CNTU Tipplers

English Flying Tipplers

Canadian Tippler

by Oskar Zovich
As I promised in the previous post I will try to provide some more information about the history of the Flying Tippler in good old Canada. But first it may be more pertinent to give you some details about the various clubs that sprung up over the last 100 years.

Too bad when we were young nobody gave much thought about making sure to keep tab on the books and what was happening in the game of flying Tipplers in Canada. Granted, the secretaries kept the record of the business but the problem started when the old timers passed on and the books got lost since they didn’t mean much to their families. But what didn’t help either was too many clubs. The very first one established in Canada was around 1910-C.T.A. – Canadian Tippler Association which in 1926 become C.N.T.A. Early 1920’s D.T.U. & C.F.T.S were started and in the 1950’s the R.C.T.C. Then in 1984 O.T.U. (Ontario Tippler Union) came into existence which transformed in to the present day CNTU and doing very well.

Now about the Tipplers; well here it is…..the first birds imported by Mr. McAree of Long Branch (Toronto) in 1903 & 1905 were Hall, Pass and Waterfall strain. In 1908 Reverend Graham brought some more of Joe Hall’s birds as previously mentioned by Brooks & Simpson in 1915 and Mr Alffie Pollard himself also imported some more in 1918. As previously mentioned Mr Lauria 1923 and Rev. Graham again in 1927 birds were of Rennison strain. However, he soon after moved to Little Rock Arkansas and took the birds with him.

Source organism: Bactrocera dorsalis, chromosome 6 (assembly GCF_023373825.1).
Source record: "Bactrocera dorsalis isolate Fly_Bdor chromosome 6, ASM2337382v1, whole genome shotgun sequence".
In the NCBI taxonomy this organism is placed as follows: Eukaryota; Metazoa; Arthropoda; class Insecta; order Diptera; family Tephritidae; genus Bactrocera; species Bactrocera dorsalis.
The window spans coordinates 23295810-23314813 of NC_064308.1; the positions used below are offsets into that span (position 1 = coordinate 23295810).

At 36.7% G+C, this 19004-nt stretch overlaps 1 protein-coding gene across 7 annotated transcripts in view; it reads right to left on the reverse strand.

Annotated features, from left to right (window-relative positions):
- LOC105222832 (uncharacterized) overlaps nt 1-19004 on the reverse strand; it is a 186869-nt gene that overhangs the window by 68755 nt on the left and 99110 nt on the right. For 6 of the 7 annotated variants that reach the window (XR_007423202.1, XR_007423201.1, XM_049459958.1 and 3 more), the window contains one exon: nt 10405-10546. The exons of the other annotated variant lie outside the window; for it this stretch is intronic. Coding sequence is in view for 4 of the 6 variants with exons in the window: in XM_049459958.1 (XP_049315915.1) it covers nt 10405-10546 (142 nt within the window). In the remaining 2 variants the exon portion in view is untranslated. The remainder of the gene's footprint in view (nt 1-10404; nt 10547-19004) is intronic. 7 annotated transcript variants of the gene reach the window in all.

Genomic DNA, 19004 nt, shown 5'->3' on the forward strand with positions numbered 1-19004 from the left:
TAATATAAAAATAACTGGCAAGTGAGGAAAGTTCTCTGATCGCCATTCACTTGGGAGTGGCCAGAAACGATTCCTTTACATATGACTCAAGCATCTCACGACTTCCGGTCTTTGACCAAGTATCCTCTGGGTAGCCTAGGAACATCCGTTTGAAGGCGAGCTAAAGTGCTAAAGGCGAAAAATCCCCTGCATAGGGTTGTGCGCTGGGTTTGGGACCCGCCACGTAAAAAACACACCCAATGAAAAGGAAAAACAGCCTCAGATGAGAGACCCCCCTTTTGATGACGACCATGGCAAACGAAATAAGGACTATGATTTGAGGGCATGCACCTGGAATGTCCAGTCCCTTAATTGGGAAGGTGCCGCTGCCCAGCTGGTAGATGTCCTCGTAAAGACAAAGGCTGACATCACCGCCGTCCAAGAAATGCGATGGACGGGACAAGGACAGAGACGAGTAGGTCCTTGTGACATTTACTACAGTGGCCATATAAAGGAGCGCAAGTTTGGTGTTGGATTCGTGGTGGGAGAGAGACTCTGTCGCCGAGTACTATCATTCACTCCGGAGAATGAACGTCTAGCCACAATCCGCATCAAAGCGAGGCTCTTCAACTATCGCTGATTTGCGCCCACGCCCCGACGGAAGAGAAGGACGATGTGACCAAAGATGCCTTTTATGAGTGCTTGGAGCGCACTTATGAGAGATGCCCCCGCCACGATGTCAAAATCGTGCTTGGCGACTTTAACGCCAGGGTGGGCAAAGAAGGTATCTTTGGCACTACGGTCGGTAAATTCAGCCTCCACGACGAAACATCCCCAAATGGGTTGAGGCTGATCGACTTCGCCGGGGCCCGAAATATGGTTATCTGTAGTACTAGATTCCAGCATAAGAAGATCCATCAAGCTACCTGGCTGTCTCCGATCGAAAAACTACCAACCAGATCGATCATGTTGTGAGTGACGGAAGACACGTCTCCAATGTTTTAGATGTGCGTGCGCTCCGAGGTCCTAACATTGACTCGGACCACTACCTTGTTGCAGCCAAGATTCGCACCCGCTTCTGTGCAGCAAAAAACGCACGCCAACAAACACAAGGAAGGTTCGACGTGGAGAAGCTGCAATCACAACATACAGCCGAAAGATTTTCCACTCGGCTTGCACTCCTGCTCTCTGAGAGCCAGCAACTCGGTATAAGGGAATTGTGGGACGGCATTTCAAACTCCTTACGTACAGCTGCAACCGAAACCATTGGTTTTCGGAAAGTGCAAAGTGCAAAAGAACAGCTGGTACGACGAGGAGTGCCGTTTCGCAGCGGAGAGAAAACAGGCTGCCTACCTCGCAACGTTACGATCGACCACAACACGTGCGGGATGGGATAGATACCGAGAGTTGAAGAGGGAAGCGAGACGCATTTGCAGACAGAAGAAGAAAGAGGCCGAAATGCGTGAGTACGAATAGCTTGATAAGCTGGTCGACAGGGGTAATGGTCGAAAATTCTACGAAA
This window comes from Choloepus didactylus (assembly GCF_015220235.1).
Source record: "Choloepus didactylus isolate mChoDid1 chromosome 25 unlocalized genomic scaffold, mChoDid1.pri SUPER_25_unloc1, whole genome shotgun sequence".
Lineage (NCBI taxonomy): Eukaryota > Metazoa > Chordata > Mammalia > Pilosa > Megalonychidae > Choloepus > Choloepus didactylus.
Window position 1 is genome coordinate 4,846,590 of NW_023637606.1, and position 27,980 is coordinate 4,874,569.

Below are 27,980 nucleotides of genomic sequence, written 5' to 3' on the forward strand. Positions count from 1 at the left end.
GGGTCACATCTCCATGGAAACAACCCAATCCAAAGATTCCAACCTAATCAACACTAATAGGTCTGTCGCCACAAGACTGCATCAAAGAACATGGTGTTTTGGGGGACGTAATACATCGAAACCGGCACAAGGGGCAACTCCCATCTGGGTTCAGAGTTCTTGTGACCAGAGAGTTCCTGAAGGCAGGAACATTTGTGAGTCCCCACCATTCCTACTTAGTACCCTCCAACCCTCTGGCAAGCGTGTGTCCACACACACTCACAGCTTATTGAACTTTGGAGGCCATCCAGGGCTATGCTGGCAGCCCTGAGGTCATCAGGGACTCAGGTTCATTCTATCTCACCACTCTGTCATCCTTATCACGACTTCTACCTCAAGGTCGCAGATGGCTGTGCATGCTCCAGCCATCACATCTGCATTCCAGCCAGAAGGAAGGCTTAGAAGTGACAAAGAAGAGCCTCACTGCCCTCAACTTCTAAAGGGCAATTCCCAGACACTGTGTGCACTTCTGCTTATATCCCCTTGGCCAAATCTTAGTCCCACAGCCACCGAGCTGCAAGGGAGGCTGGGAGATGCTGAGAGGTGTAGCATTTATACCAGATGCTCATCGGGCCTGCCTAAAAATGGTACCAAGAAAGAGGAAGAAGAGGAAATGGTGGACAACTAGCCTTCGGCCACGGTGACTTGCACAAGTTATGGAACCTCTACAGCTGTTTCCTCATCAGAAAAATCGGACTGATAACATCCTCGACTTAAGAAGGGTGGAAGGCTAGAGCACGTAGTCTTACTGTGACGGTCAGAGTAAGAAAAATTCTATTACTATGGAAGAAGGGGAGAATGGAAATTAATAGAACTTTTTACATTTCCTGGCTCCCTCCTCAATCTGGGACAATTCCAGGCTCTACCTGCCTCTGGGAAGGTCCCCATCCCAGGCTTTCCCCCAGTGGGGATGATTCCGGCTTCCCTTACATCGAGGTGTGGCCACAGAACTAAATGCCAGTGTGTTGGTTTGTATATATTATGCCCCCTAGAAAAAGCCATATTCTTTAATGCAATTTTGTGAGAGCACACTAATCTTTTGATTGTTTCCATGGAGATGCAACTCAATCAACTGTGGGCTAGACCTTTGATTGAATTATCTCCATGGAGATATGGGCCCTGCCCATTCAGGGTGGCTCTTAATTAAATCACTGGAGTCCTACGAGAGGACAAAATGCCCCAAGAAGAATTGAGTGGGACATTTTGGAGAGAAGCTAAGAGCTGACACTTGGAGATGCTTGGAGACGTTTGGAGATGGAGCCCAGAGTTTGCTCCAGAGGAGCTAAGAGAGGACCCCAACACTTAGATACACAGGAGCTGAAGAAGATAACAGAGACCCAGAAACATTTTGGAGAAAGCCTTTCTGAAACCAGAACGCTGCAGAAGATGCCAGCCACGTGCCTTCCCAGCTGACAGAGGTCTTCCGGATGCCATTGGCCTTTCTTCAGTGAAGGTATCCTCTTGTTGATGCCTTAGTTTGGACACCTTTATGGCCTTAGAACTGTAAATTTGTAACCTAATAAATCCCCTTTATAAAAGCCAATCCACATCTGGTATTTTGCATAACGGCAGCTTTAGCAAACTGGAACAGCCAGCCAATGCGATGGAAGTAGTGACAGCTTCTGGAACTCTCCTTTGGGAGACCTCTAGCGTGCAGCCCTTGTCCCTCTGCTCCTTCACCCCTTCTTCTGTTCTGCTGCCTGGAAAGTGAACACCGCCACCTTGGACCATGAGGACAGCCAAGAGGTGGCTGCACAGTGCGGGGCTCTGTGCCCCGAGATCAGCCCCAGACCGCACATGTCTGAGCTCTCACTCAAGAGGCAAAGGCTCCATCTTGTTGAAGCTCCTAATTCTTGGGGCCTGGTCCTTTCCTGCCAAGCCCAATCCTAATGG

In the early 1930’s Mr Doug Prud’homme and Mr Nelson Ballmer imported some more of Hall & Pass birds. I believe when Mr J. English established a new North American record of 15.55 in mid thirties he flew this type of bird. The time of 15.53 was flown on the same day by Mr Art De Clute on June 25/1933. The previous record was held by S. Lauria, with a time of 15.36 hrs. By the way on June 17/1934 Mr A.De Clute was the first one to break seventeen hours outside of Great Britain with a kit of three old hens, which were part of the young bird kit he flew in 1933 minus a cock. The new record was 17:08 hrs.

Some time in the forties Mr. William Adams and Mr Joe Daily imported more of Waterfall strain. In 1950 Adams flew a new N.A. old bird record of 17.25 hrs. Considering that our sunlight is only 15.27 hrs on long day and he was not allowed to use lights until the first bird down, makes it even more amazing.

Now comes the fifties and the era of when Mr Robert Ball who was very active in bringing in few different families of birds to Canada. In 1957 I believe, was the year he imported seven pairs from Mr J. Heaton, Early sixties from G. Eden & F. Chambers. G. Eden, I was told, was from North Ireland. F. Chambers I don’t know anything about. The birds were mostly blue and black badges rather small in size and medium face.

In the seventies he brought in a lot of birds from the lofts of J. Davis, J. Lewis, T Sheppard, J. Cullen and K. Lewis. Mr R. Ball died in April of 1976 and there was no more importation from Great Britain until 1995 when T. Rankin and R .Morden got three pairs each and I two hens from a friend of just about everyone who was lucky enough to meet him… Harry Shannon of Lisburn, Northern Ireland. After ninety five a number of times more eggs were brought in and if my memory is any good our friend Kemo flew some of those birds in his record kit of 17.31 hrs. in June/01